What main points does O'Brien make in her final arguments to the jury?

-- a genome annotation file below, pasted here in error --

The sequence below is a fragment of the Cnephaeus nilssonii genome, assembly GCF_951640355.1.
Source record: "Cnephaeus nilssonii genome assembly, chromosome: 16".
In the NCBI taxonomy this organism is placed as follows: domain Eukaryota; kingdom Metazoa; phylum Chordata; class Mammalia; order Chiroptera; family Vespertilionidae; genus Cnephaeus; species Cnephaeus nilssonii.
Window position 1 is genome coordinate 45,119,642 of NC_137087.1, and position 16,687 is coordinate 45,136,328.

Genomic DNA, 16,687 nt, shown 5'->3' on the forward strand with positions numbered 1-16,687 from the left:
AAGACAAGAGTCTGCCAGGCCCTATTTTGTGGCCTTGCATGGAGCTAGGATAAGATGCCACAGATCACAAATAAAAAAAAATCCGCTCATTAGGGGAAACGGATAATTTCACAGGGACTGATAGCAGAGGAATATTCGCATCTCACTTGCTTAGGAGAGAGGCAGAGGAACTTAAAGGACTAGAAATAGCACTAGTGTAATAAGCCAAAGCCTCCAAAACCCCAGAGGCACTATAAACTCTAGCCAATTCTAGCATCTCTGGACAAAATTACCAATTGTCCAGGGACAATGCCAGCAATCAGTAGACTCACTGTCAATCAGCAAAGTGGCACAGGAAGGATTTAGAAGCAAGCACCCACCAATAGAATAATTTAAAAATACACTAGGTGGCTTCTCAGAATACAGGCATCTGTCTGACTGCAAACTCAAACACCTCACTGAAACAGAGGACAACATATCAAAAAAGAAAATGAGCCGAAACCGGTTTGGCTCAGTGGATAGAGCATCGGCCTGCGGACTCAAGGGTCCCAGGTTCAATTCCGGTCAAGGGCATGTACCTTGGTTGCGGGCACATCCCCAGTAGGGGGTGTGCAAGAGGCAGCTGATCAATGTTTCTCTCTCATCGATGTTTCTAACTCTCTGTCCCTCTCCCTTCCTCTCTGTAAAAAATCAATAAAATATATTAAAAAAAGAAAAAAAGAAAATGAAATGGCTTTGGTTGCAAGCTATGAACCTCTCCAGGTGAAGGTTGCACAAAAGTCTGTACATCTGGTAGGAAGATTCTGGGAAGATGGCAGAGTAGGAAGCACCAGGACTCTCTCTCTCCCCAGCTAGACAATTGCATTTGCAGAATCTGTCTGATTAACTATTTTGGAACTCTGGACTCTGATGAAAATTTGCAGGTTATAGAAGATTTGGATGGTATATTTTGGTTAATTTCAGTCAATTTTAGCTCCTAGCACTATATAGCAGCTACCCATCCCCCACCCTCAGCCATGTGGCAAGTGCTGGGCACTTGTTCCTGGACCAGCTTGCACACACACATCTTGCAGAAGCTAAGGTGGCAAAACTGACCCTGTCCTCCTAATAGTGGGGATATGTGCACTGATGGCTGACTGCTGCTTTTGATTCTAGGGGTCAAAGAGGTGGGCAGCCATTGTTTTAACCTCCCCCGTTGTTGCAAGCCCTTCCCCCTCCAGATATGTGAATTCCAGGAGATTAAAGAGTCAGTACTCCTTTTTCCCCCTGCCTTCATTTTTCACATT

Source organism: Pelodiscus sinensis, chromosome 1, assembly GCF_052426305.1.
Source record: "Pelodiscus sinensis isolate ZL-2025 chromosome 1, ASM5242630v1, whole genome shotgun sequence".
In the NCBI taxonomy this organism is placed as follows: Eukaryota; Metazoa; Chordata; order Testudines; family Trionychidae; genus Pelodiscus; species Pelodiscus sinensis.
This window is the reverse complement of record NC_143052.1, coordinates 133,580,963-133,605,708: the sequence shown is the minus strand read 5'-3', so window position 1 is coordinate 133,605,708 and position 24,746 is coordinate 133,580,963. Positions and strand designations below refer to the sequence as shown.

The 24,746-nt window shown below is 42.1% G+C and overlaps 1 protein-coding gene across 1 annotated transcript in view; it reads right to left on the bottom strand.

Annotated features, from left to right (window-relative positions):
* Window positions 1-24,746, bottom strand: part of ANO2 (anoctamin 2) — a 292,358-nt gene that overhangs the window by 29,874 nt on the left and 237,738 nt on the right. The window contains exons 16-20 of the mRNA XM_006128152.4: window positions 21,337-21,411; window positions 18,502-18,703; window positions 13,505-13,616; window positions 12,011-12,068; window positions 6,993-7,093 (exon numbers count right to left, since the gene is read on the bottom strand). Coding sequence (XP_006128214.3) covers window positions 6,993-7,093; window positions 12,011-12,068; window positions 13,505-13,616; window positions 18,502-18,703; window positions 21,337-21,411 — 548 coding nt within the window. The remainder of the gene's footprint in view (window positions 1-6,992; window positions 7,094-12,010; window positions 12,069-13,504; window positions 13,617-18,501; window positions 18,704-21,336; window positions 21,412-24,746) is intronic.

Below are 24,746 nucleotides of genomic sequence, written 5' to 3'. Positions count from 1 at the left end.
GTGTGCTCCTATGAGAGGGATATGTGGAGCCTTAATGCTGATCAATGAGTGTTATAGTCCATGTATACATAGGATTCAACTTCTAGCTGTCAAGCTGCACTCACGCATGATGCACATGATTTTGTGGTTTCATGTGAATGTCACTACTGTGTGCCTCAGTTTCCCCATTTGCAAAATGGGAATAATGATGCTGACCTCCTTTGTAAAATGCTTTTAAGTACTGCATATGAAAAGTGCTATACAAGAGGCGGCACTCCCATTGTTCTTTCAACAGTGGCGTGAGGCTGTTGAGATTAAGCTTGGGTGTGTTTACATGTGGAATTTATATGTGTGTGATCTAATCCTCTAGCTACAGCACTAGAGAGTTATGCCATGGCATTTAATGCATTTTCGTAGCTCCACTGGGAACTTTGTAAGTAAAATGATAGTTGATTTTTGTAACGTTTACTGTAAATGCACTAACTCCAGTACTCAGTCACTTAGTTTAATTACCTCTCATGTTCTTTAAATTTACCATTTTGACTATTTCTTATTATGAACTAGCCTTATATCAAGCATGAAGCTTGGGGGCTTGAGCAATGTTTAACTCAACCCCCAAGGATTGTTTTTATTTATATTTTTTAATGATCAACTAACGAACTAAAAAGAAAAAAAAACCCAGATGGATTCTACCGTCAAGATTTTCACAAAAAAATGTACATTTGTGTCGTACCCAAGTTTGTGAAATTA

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In Walter Dean Myer’s novel Monster, Sandra Petrocelli is the prosecutor. Her role in the story is to make the jury see Steve, James, and Bobo as guilty for their role in the crime. Throughout the case, she works to portray the boys as monsters who must be put away. In her final statement to the jury, she reminds them that the case is about facts; most importantly the fact that Mr. Nesbitt was brutally murdered. She acknowledges that James was the killer, but since Steve was the lookout, she believes he is complicit in the crime. Just because he wasn’t a good lookout, he still was the lookout and thus a part of the crime. Finally, Petrocelli addresses that though Steve may look innocent, she reminds the jury that he made the “moral decision” to participate and therefore must be convicted as guilty.

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